Took For Granted, Yet Essential

Many people do thankless jobs that keep the economy going.

October 21, 2022 0 comments

The passive-aggressive sign about how difficult it is to be a business required to treat its employees with basic decency is becoming more frequent, or at least gaining a new audience thanks to social media.

After years of stagnant wages despite rising costs and prices for everything non-labor, several states are progressively raising the minimum wage every January.

In the case of Arizona, the voters enacted a referendum back in 2016 that automatically increased the minimum wage every year based on the U.S. Consumer Price Index.

The signs usually include notice of a surcharge along with an explanation such as, “to help support living wages for our dedicated staff” or “due to the mandatory minimum wage increase.”

It is not necessary to explain why prices are going up. Prices occasionally rise. People are aware of this. Especially now when the price of everything is going up.

The main motive for doing so is to get people angry about a minimum wage increase.

Restaurant owners and managers complaining about workers expecting to be paid a decent wage has been a major theme since voters demanded that states raise the minimum wage as the federal government was unwilling to do so.

It’s only gotten worse since the first half of 2021.

It appears that having to pay their workers continues to cause resentment for some in the service industry.

According to the Bureau of Labor Statistics, child-care workers in the United States earn 59 cents less per hour than dog walkers.

For decades, the industry has relied on a flawed business model. Programs are labor-intensive and operationally expensive because infants and toddlers require more staffing than other age groups.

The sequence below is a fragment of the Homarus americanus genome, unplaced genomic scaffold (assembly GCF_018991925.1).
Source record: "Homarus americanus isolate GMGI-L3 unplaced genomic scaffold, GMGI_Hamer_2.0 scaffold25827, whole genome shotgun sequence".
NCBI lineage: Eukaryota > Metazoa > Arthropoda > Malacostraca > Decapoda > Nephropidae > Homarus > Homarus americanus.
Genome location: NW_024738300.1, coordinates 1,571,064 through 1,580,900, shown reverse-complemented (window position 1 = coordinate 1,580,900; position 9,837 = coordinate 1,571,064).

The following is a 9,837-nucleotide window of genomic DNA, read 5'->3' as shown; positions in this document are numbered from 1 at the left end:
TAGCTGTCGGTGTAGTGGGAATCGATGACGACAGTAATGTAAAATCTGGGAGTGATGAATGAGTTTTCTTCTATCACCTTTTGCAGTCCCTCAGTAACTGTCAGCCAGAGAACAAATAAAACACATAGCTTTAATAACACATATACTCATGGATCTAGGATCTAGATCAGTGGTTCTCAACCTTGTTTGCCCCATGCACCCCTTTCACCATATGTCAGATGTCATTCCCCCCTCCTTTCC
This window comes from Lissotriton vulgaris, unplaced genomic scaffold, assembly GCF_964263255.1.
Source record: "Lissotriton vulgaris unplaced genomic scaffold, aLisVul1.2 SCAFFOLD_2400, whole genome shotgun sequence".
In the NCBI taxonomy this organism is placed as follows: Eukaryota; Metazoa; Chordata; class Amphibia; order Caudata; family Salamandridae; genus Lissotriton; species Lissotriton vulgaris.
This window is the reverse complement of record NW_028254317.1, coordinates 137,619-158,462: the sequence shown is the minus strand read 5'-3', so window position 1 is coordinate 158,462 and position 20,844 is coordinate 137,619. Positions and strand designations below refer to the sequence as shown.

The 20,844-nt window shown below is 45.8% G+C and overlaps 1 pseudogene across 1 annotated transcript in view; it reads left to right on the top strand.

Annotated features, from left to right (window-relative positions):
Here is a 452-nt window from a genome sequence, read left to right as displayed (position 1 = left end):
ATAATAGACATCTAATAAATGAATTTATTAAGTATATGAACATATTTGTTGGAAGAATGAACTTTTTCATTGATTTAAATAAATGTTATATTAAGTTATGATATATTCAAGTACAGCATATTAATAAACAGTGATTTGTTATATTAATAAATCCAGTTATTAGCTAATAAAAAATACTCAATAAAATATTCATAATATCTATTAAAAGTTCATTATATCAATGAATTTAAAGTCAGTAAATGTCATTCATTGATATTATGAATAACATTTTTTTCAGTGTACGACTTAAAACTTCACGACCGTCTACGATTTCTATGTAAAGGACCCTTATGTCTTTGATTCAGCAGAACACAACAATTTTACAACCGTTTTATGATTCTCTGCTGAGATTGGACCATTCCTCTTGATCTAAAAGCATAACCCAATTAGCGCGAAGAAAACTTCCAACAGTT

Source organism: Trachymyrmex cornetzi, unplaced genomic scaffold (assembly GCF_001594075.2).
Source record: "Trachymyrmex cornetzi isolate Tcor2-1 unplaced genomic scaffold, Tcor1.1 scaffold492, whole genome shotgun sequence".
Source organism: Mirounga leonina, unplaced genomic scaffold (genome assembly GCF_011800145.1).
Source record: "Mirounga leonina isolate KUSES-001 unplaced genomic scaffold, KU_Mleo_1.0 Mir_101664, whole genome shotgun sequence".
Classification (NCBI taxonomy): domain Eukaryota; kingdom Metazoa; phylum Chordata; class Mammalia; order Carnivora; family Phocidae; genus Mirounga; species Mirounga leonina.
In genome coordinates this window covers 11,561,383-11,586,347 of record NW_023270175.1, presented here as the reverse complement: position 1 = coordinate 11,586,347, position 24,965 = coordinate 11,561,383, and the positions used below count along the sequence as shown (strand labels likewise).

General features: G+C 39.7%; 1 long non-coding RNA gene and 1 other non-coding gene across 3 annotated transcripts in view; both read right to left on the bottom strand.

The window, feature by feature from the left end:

However, raising the fees to reflect such costs would make them unaffordable for many families.

As a result, centers run on razor-thin profit margins, paying low wages and providing few benefits for grueling work, and few people are prepared to take these positions, at least in exchange for the meager pay.

As a result, though U.S. economy has more than recovered the number of jobs lost during the pandemic in most industries, child care is not one of them. The field employs approximately 10% fewer people today than before the pandemic, a loss of nearly 100,000 individual providers.

This impacts the workers and the families who depend on them.

If families and workers cannot obtain child care, going to work becomes a major problem and our economy will never “return to normal.”

Except for the United States, every high-income country has a paid maternity leave program. Most also have a paternity leave policy and universal or subsidized child care for all families.

None of these policies exist in the United States.

The US did once have federally funded child care. Congress even passed a universal childcare policy in the ’70s; but nothing in more modern times.

The “American Rescue Plan,” which emphasizes a “caregiving crisis” caused by inadequate access to affordable care for children under the age of five, suggests that a significant increase in federal childcare spending is a top Biden administration priority—supporting young children’s development, advancing women’s careers, and boosting the economy all at the same time.

But Republicans have blocked it, as they do any public good they can call welfare, while only backing tax breaks, primarily for corporations and the wealthy.

The Internet’s communications layer is built on top of a physical layer of wires, routers, and servers, just as society’s laptop layer is built on top of a physical layer of material goods and the people who transport and maintain them.

Without drivers, there is no DoorDash. No electricity, no Internet.

All that stuff people took for granted turns out to be essential.

The 19th-century robber barons gave us railroads, steel mills, and ocean liners.

The 21st-century equivalents gave us Facebook and Netflix.

People who work in the material world, such as blue-collar employees, service workers, and farmers, did not fare as well.

When energy, goods, and food are cheap and plentiful, they appear to be in the background, barely noticeable.

The world is full of people whose hard and largely thankless work keeps the lights on, and the grocery shelves stocked, the toilets flushing, and even the Internet running.

For decades, they have been disregarded, denigrated, and even subjected to a form of economic warfare for the last several decades, but suddenly people are noticing that they matter.

Joel Kotkin calls it “the revenge of the material economy.”

And it’s why “the little guys” are now demanding decent wages, even as the political class blames them for inflation.

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